cover image The League of Extraordinary Gentlemen—Nemo: Heart of Ice

The League of Extraordinary Gentlemen—Nemo: Heart of Ice

Alan Moore and Kevin O’Neill. Top Shelf/Knockabout, $14.95 (56p) ISBN 978-1-60309-274-6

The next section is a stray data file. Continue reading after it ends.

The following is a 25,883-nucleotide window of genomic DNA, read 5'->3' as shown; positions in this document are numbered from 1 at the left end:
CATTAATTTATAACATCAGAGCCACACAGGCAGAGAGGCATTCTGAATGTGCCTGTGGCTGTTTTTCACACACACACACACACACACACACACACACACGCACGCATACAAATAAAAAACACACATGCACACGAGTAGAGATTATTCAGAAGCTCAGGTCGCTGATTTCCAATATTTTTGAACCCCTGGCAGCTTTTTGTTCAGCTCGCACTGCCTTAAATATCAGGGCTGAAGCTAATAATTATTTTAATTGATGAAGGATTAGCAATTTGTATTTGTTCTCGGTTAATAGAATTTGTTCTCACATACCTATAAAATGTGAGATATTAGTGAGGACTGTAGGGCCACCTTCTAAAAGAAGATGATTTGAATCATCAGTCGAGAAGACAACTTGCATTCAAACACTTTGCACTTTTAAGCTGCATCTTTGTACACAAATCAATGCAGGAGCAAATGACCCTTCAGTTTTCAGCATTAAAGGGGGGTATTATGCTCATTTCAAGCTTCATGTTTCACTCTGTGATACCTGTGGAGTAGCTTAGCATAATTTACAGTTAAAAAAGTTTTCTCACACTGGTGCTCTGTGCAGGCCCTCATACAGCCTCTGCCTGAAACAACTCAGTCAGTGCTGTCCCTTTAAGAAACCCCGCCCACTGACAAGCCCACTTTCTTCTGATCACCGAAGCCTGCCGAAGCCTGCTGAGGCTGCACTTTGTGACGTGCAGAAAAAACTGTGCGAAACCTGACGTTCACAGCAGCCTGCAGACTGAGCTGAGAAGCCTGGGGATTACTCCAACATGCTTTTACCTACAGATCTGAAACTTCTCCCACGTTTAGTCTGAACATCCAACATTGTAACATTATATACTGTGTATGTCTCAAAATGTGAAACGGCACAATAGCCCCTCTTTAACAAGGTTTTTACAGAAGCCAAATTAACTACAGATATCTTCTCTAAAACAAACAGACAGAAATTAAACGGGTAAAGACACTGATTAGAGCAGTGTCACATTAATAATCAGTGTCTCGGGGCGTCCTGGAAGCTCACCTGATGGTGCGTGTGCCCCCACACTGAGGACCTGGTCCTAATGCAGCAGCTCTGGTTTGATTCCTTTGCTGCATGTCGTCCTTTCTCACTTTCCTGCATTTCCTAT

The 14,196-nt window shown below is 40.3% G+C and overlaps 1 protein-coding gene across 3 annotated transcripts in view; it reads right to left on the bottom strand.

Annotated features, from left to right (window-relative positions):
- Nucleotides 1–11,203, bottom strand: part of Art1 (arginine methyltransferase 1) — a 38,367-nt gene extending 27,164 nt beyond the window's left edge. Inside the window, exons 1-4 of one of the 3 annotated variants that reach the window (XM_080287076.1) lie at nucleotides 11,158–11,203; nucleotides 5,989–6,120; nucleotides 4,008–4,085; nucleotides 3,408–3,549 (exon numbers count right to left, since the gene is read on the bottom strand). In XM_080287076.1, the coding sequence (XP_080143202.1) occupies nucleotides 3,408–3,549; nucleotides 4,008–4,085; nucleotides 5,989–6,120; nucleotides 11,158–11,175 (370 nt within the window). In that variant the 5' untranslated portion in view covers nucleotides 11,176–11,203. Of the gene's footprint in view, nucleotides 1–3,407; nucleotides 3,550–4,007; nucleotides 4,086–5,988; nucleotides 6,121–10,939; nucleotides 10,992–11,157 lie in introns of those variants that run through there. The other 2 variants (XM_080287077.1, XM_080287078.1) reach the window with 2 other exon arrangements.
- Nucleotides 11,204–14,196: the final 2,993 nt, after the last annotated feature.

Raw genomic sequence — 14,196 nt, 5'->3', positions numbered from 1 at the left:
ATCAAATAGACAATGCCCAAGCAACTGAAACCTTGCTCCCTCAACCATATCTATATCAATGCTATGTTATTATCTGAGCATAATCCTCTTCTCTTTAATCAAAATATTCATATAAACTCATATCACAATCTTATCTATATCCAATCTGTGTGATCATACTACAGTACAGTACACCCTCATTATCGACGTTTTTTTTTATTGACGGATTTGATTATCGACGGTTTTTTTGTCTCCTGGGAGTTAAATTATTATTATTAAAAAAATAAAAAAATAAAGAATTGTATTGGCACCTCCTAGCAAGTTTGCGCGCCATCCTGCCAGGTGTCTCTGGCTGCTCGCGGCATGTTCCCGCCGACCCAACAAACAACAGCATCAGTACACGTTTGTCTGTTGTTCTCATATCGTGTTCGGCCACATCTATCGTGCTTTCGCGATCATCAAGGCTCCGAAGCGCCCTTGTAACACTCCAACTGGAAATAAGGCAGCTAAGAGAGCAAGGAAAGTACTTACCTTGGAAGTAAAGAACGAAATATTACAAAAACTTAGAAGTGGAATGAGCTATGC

The latest tale from the League of Extraordinary Gentlemen—Moore and O’Neill’s pastiche of public domain literary heroes and their own spin-offs—will not disappoint fans. The story picks up in 1925, a decade and a half after Captain Nemo’s death, and follows his daughter, Janni Dakkar, as she steers the Nautilus submarine on a course for Antarctica. Pursued by foes attempting to retrieve the valuables she and her crew have taken from the mysterious Queen of Kor, Janni must negotiate the bizarre temporal distortions that make traversing the Antarctic even more treacherous than normal. This is precisely where Moore shows off his storytelling, employing a cool little narrative trick that has the readers thinking they have been caught in the same time loop as the story’s protagonists. What is so staggering about Nemo: Heart of Ice, however, is O’Neill’s elegant yet disturbing visuals; one particular two-page spread depicting the bizarre region of Megapatagonia, where animal creatures talk backward French, should leave the viewer slack-jawed. Indeed, should readers tire of rereading the story (doubtful), they could effectively turn it into a flip-book and simply soak in the rich blues, lavenders and greens of O’Neill’s stunning palette. (Mar.)